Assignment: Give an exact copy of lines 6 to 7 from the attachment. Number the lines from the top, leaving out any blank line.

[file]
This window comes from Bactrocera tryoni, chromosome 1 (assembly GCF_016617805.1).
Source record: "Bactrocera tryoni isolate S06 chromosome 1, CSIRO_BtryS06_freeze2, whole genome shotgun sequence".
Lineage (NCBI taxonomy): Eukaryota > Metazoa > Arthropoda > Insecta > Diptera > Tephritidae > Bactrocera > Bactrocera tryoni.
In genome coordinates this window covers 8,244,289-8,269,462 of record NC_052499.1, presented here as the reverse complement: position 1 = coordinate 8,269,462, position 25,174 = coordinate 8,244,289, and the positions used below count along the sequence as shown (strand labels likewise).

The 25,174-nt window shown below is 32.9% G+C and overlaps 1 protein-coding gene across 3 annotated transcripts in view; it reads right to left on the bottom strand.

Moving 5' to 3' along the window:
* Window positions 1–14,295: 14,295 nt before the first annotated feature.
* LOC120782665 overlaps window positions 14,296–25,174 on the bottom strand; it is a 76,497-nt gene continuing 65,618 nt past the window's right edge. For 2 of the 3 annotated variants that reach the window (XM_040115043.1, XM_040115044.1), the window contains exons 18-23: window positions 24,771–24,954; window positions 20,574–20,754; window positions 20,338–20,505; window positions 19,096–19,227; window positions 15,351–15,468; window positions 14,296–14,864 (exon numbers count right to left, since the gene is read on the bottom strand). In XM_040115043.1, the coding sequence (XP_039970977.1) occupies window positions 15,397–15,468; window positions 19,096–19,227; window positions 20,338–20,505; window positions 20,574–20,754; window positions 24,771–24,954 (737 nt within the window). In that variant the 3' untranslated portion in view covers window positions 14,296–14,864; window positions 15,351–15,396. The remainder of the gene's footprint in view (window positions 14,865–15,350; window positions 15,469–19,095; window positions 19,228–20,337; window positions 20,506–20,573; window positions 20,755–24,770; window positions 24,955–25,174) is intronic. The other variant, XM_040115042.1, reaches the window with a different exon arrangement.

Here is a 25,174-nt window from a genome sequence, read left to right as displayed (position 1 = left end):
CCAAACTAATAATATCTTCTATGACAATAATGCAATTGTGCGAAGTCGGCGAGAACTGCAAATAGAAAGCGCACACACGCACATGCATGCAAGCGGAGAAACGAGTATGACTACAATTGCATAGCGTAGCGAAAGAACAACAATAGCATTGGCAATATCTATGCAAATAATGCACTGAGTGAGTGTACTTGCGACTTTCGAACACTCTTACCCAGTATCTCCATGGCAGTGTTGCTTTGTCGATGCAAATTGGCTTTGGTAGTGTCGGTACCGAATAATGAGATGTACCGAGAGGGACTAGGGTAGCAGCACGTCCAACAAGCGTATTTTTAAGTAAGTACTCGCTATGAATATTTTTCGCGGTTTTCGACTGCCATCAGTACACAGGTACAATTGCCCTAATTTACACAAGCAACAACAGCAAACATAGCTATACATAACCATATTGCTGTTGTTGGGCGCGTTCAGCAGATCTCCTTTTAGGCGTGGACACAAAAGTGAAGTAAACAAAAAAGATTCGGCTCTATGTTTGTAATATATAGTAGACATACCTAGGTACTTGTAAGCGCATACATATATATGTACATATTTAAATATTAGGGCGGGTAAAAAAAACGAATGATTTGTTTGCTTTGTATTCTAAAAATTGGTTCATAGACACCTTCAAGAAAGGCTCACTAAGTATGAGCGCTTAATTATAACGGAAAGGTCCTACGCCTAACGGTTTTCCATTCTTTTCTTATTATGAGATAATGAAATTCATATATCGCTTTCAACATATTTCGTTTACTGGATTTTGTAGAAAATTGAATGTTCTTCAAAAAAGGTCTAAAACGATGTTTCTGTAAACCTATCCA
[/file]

Moving 5' to 3' along the window:
* Window positions 1–14,295: 14,295 nt before the first annotated feature.